Time to End Federal Control of State Land
By Scott Rohter, February 2016
It is not by coincidence that Article IV Section 3 of the United States Constitution reads as follows: “CONGRESS SHALL HAVE THE POWER TO DISPOSE OF TERRITORY BELONGING TO THE UNITED STATES.” It then goes on to say that “Congress shall have the power to make all needful rules and regulations regarding this property.”
Disposal of land acquired by the Federal Government is the first thing mentioned and the principle objective of the Property Clause.
Congress does not have the Constitutional authority to retain control of 700 million acres of land in twelve Western States for what has been in some cases more than a hundred years after they were admitted to the Union.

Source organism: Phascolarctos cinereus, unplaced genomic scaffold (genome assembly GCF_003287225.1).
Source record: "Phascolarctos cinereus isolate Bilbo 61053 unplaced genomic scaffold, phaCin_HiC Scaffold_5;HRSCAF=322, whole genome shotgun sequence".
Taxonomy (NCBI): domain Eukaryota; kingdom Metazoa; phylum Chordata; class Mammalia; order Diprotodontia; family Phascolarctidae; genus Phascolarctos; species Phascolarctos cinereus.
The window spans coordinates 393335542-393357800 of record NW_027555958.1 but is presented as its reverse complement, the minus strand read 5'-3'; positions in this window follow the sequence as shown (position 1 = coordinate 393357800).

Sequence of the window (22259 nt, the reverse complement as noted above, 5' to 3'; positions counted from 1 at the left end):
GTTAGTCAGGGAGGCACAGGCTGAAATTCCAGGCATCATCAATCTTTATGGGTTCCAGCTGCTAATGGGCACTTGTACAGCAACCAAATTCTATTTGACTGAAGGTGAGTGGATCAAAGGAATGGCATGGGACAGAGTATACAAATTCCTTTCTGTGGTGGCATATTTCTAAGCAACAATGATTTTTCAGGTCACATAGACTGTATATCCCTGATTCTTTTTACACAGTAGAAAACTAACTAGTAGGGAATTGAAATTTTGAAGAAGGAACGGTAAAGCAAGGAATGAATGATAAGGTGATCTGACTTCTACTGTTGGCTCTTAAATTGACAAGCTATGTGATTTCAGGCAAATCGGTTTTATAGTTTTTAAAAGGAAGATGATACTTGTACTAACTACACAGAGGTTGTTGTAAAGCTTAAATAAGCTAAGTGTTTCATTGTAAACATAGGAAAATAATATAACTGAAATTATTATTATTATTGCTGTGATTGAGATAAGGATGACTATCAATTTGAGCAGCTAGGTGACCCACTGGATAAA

The solution to this gross violation of the Equal Footing Principle is clearly to turn over all land acquired by the Federal Government since 1850 to the twelve States from which it was taken through various Enabling Acts.
Public land must be returned to State and local control and the Federal Land Policy Management Act of 1976 should be repealed
It must be done in a manner consistent with the Constitution as well as all applicable State and local land use laws.